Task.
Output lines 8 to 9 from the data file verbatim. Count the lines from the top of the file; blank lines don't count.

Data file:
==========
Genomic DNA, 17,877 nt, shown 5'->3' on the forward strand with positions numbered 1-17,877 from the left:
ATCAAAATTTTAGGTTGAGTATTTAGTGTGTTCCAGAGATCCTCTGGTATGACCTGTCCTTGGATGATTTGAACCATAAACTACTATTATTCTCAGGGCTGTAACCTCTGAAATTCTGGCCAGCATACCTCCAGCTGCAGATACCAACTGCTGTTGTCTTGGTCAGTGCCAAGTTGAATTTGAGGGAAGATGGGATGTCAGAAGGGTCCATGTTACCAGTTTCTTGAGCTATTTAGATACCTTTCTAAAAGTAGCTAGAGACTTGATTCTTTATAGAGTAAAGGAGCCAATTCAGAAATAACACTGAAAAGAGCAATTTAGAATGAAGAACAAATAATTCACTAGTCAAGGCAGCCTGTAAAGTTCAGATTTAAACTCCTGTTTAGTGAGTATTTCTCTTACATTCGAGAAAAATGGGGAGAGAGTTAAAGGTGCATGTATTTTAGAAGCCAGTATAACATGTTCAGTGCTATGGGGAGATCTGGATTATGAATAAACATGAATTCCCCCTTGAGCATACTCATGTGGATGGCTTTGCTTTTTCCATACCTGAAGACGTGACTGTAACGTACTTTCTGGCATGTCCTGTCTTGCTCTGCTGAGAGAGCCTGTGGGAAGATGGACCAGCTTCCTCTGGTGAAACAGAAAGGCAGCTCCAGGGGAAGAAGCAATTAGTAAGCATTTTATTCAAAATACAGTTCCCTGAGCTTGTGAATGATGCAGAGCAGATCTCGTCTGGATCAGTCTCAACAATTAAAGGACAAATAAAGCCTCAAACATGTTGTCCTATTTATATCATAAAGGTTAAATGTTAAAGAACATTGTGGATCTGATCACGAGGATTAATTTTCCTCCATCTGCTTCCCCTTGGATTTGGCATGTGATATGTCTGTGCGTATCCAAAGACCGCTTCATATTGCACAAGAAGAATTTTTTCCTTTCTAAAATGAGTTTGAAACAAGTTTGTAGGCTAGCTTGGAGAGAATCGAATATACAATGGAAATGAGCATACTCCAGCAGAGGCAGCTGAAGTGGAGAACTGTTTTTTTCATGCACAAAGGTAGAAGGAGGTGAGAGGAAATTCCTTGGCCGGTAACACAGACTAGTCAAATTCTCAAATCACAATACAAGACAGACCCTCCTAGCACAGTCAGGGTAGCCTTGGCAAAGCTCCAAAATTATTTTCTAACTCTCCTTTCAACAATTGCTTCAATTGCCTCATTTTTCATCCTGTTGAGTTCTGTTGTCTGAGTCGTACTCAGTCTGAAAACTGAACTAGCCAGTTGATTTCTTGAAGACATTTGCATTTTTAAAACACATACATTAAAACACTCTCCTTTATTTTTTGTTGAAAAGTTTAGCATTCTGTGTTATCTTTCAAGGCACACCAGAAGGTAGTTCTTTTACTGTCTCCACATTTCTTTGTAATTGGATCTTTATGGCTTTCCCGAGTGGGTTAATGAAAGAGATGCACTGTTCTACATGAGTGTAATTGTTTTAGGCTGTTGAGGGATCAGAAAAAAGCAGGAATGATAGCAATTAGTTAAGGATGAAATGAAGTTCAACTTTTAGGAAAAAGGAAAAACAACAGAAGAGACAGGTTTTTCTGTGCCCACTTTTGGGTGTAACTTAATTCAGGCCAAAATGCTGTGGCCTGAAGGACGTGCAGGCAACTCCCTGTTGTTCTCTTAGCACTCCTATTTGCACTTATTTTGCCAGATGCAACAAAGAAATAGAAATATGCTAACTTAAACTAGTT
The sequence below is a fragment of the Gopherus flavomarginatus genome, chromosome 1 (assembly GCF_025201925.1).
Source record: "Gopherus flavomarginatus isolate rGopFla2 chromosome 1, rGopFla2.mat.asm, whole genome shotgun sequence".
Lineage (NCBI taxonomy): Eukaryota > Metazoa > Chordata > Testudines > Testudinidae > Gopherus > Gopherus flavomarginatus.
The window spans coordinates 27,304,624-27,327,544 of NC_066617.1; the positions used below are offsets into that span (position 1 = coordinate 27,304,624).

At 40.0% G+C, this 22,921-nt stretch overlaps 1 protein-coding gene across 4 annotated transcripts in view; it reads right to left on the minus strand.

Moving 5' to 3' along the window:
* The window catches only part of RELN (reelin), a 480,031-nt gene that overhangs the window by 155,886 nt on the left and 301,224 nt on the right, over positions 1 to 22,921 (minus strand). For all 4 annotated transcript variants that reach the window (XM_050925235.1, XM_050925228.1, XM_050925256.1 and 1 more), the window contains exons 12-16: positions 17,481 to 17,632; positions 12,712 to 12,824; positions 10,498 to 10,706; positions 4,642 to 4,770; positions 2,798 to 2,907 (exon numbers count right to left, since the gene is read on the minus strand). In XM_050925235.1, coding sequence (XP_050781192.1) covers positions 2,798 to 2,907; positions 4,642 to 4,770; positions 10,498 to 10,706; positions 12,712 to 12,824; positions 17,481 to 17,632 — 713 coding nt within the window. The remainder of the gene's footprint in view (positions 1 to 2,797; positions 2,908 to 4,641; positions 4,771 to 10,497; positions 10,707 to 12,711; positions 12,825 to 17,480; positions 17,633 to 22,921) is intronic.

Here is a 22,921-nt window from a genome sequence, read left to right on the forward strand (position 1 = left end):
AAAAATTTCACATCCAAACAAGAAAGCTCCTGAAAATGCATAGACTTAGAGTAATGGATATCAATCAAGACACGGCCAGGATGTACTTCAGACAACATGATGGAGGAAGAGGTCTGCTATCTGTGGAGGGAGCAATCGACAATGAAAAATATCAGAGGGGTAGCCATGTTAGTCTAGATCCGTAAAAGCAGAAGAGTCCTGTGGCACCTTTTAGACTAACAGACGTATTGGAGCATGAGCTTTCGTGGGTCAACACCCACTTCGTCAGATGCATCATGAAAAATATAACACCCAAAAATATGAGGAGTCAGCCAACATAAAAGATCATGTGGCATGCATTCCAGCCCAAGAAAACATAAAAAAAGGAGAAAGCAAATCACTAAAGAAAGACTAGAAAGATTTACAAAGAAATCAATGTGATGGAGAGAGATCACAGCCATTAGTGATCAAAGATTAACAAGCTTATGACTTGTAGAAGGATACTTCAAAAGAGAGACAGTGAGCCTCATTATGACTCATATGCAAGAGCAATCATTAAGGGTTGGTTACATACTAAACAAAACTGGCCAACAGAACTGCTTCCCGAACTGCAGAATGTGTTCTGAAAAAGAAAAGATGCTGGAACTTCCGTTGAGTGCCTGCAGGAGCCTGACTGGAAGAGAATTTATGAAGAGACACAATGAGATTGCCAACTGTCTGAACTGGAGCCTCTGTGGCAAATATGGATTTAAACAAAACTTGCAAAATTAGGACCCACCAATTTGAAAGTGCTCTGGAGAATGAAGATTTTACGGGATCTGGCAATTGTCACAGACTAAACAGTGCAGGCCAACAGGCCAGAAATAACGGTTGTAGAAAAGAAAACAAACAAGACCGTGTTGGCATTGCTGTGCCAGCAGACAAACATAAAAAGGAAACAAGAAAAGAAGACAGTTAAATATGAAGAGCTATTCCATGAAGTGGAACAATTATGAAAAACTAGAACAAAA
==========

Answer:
Moving 5' to 3' along the window:
* The window catches only part of RELN (reelin), a 480,031-nt gene that overhangs the window by 155,886 nt on the left and 301,224 nt on the right, over positions 1 to 22,921 (minus strand). For all 4 annotated transcript variants that reach the window (XM_050925235.1, XM_050925228.1, XM_050925256.1 and 1 more), the window contains exons 12-16: positions 17,481 to 17,632; positions 12,712 to 12,824; positions 10,498 to 10,706; positions 4,642 to 4,770; positions 2,798 to 2,907 (exon numbers count right to left, since the gene is read on the minus strand). In XM_050925235.1, coding sequence (XP_050781192.1) covers positions 2,798 to 2,907; positions 4,642 to 4,770; positions 10,498 to 10,706; positions 12,712 to 12,824; positions 17,481 to 17,632 — 713 coding nt within the window. The remainder of the gene's footprint in view (positions 1 to 2,797; positions 2,908 to 4,641; positions 4,771 to 10,497; positions 10,707 to 12,711; positions 12,825 to 17,480; positions 17,633 to 22,921) is intronic.